Jewish Labor Here to Raise $500,000 for Workers in Palestine
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Jewish Labor Here to Raise $500,000 for Workers in Palestine

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Jewish labor in the United States, organized to help Jewish labor in Palestine, answered the British White Paper by quadrupling its Palestine quota in a $500,000 campaign that was launched at the annual convention of the organization, which closed Sunday evening.

Over 800 delegates attended the convention at the Irving Plaza hall on Friday and Sunday, while more than 2,000 sympathizers were present at the Saturday evening meeting at Carnegie Hall.


David Ben-Gurion, general secretary of the Histadruth, the Jewish labor organization of Palestine, was the principal speaker at several of the convention sessions. Hannah Chizik, one of the leading women workers of Palestine, several times roused the enthusiasm of the delegates, who came from all parts of the United States and Canada to attend the meetings. Joseph Baratz, one of the founders of Digania colony, gave the workers a straight, factual picture of what was going on in the fields in Palestine, told them what help was needed.

Last year the National Labor Committee for the Jewish Workers of Palestine raised $174,845. It was the most they had ever raised.

This year, as speaker after speaker emphasized the necessity of carrying on Jewish labor in spite of all difficulties imposed by Great Britain’s political attitude, the workers became convinced of the necessity of making a tremendous effort. At the Saturday evening mass meeting, a campaign for half a million dollars was launched.

Abraham Cahan, editor of the Jewish Daily Forward, was one of the speakers at the meeting. He told enthusiastically of his contact with the pioneer workers, the Chalutzim, on his visit to Palestine. Abraham Shiplacoff presided at the meeting.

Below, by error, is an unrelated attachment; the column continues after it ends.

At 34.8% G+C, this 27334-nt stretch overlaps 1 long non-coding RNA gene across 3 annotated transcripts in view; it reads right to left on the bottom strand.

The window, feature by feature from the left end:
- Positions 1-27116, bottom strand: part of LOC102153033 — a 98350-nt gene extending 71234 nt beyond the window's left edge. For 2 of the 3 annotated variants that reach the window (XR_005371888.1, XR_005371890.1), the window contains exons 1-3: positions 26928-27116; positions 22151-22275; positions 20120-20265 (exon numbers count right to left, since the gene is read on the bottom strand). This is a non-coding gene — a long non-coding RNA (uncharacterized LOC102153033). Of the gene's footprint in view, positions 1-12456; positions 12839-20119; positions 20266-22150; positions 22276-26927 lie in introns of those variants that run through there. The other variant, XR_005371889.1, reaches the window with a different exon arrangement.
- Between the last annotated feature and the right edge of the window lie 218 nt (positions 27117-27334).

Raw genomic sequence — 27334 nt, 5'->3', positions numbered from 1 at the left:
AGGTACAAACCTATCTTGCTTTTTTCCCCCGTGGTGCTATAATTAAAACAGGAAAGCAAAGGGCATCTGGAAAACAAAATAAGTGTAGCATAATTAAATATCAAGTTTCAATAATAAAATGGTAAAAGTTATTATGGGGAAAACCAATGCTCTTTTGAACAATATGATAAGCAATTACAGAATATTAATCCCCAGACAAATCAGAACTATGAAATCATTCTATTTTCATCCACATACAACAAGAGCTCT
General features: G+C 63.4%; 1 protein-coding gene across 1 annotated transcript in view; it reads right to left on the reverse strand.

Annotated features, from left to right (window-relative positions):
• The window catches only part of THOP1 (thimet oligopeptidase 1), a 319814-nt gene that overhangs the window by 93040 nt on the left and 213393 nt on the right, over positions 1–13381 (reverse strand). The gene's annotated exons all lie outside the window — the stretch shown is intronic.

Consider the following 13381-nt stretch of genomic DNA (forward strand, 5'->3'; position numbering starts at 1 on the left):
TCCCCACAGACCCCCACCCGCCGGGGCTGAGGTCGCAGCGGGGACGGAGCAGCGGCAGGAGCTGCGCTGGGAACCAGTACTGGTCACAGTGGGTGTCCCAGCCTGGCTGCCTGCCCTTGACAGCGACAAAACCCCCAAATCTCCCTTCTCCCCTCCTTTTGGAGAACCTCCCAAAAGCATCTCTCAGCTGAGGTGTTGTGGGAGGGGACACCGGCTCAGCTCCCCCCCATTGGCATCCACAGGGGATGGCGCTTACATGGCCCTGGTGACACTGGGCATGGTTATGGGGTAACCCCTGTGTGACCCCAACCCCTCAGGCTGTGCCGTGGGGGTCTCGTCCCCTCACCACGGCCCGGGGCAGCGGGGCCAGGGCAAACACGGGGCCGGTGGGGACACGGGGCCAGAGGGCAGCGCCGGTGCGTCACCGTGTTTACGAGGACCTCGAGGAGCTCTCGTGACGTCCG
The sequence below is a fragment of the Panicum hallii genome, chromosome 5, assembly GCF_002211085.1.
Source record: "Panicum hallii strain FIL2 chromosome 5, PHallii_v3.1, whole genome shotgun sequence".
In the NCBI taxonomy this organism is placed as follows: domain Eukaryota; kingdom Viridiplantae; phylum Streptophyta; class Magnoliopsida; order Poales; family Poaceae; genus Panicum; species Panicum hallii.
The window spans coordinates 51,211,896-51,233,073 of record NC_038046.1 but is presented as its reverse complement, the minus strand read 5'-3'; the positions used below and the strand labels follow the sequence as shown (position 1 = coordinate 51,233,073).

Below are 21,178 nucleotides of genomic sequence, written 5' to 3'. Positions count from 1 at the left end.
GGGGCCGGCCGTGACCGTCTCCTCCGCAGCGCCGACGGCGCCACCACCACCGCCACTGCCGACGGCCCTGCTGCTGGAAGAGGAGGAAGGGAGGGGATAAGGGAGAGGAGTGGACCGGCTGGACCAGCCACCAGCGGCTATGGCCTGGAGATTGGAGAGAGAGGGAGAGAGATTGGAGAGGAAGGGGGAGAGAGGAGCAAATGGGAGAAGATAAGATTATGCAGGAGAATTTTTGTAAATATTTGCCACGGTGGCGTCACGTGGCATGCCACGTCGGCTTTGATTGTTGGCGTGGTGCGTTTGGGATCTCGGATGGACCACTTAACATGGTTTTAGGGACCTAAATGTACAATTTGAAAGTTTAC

While the workmen pledged themselves to carry on their efforts for Palestine, they were not hesitant in denouncing the action of the British Labor government in issuing the White Paper. A resolution was passed reasserting the rights of the Jewish people to establish a homeland in Palestine, and calling upon Great Britain to remove the obstruction to the “establishment of harmonious relations between the Jews and the Arabs” set up by the White Paper.

Mr. Ben-Gurion asserted that Sir John Simpson, who made the Palestine investigation and report on which the White Paper is based, had been very earnest in his enquiry, but that the data furnished to Sir John Simpson by immigration and land officials in Palestine was not always full or correct. He criticized such methods as an “airplane survey” which the investigation used to determine the amount of cultivable land available in the hill country.

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